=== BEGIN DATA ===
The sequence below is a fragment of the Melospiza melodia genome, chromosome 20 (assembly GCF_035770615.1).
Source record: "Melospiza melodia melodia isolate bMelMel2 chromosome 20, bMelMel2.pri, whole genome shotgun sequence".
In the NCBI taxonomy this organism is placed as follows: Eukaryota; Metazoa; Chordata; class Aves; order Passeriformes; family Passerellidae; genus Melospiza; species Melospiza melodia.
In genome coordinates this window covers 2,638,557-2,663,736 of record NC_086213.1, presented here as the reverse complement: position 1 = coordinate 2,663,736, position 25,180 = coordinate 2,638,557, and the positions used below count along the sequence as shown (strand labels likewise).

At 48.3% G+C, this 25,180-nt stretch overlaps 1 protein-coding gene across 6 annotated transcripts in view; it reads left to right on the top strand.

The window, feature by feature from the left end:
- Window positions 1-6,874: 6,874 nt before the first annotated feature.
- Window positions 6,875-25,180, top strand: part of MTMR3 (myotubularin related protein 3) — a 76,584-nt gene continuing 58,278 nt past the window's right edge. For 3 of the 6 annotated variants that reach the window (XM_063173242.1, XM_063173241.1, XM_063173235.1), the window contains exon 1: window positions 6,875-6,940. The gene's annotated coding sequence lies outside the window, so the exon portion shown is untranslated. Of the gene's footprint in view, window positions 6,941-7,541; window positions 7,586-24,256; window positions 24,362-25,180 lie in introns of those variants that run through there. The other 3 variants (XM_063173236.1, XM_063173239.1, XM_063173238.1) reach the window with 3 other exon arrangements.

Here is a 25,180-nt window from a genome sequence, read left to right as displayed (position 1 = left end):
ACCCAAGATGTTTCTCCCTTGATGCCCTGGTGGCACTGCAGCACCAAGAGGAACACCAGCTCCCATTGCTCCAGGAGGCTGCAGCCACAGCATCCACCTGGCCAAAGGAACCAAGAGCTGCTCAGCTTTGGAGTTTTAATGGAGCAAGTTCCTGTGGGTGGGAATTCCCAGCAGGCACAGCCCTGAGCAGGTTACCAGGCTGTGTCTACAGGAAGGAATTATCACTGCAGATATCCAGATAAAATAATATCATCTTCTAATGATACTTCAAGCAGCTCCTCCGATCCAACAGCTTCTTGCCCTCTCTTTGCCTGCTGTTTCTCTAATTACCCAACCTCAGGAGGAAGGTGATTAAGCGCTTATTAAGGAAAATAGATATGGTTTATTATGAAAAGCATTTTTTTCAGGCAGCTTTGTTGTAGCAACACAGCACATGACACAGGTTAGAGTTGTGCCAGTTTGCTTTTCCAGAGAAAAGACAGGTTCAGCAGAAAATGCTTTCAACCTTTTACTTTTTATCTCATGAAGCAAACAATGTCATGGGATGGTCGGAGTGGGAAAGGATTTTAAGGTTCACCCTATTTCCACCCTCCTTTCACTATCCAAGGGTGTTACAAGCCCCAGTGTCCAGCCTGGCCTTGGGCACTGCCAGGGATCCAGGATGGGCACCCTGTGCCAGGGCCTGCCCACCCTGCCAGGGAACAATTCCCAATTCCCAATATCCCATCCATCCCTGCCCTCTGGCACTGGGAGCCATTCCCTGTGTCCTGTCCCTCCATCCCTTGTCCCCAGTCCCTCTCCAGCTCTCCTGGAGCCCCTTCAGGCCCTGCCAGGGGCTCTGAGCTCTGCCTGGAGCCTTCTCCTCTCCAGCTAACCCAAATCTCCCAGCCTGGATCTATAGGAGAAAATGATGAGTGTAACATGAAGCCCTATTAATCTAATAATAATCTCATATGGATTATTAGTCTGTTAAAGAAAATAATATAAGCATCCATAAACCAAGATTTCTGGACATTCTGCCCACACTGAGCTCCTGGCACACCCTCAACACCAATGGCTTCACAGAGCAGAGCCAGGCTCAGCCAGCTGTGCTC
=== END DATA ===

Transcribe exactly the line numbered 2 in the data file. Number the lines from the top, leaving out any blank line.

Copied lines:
Source record: "Melospiza melodia melodia isolate bMelMel2 chromosome 20, bMelMel2.pri, whole genome shotgun sequence".